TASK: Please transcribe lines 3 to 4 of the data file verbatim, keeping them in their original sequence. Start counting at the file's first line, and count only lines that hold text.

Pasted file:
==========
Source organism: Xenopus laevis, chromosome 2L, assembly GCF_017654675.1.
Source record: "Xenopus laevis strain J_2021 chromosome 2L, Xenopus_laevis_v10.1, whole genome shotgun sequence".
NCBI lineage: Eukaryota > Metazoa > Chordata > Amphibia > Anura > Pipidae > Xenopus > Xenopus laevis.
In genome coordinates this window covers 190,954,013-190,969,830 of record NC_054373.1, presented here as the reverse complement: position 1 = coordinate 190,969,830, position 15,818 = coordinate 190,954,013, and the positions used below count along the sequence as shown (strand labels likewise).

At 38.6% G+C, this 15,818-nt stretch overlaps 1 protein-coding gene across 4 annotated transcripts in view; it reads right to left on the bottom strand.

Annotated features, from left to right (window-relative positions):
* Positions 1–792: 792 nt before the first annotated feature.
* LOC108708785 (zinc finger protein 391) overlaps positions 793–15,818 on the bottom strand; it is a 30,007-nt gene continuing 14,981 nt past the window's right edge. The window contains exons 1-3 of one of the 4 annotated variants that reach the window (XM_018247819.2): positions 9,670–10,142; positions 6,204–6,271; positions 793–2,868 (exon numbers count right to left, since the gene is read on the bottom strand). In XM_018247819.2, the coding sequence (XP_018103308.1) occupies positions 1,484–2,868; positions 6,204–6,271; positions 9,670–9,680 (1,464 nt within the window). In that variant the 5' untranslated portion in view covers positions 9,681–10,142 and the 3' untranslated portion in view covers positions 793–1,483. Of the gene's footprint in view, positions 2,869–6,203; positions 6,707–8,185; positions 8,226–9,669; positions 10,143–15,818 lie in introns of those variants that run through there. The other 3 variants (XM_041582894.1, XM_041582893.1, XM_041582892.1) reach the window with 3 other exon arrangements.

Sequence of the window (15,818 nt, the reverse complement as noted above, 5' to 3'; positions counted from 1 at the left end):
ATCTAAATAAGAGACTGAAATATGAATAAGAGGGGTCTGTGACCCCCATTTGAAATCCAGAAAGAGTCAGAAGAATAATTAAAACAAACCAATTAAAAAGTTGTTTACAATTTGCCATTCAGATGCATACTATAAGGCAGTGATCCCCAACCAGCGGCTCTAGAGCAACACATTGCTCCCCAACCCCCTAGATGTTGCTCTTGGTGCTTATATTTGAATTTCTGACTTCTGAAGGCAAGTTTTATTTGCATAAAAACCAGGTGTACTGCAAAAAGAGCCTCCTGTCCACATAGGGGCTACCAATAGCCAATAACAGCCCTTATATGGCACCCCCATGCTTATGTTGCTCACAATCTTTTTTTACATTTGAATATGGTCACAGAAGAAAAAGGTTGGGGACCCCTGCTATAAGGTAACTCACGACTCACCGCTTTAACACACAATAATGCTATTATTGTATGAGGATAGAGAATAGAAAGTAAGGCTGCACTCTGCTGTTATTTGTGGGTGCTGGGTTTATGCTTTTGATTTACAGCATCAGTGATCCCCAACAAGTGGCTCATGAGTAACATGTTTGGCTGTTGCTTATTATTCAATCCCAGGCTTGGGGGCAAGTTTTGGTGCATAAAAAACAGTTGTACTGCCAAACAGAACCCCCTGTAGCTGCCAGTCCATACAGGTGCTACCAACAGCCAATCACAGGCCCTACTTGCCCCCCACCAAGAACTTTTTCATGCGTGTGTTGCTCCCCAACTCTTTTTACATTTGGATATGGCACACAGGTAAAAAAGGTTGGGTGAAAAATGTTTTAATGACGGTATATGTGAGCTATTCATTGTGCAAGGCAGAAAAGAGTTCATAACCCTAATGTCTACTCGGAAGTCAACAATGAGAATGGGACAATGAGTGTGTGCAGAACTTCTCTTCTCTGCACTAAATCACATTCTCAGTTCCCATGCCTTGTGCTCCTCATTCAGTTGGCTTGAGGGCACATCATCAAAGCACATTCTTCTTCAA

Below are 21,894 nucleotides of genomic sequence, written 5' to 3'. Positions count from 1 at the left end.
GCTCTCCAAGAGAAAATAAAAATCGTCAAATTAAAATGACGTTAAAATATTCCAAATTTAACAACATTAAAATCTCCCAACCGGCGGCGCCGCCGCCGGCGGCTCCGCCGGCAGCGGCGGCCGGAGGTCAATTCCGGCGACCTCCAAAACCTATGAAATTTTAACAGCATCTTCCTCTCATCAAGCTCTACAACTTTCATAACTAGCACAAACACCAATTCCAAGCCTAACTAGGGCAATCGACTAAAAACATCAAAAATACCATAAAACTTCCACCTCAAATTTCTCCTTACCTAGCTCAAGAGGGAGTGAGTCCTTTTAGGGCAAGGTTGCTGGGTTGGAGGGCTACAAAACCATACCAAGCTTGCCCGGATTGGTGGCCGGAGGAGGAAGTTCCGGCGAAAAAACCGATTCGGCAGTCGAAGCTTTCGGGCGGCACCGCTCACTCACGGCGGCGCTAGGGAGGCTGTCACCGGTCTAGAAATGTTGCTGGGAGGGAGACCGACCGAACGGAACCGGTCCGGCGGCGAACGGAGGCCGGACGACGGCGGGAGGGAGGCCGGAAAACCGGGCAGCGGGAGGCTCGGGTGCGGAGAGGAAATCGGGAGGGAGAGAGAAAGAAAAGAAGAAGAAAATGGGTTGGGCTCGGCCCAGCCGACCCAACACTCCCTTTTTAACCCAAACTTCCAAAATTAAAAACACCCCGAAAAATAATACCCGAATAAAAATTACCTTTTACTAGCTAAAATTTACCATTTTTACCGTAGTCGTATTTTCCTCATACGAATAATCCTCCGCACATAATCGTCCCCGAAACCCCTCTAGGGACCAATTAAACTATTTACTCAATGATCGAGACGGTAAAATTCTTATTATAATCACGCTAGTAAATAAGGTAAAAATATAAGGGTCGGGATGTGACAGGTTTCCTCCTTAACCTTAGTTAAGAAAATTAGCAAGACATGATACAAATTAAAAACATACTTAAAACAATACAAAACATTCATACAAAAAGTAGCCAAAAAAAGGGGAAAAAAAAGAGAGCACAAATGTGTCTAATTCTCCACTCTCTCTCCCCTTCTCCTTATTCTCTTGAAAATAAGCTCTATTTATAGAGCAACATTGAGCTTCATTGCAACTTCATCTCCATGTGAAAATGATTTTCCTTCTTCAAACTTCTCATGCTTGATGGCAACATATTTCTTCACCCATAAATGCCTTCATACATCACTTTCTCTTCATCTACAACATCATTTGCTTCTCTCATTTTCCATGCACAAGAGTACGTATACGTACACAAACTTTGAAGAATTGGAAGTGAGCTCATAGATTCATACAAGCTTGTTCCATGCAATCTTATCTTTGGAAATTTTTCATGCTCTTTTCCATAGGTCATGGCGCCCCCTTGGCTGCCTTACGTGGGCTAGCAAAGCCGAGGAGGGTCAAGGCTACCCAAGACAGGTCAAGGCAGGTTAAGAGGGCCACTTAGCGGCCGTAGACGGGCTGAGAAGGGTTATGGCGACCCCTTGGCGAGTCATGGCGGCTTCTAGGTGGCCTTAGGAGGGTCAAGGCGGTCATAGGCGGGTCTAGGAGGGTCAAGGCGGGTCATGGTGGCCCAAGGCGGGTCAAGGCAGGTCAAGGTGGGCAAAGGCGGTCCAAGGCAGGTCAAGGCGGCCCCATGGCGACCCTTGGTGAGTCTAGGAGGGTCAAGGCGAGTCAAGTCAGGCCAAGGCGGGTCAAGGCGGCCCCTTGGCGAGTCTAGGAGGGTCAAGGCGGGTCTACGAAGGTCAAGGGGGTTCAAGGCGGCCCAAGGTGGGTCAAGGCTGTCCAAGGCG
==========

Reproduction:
NCBI lineage: Eukaryota > Metazoa > Chordata > Amphibia > Anura > Pipidae > Xenopus > Xenopus laevis.
In genome coordinates this window covers 190,954,013-190,969,830 of record NC_054373.1, presented here as the reverse complement: position 1 = coordinate 190,969,830, position 15,818 = coordinate 190,954,013, and the positions used below count along the sequence as shown (strand labels likewise).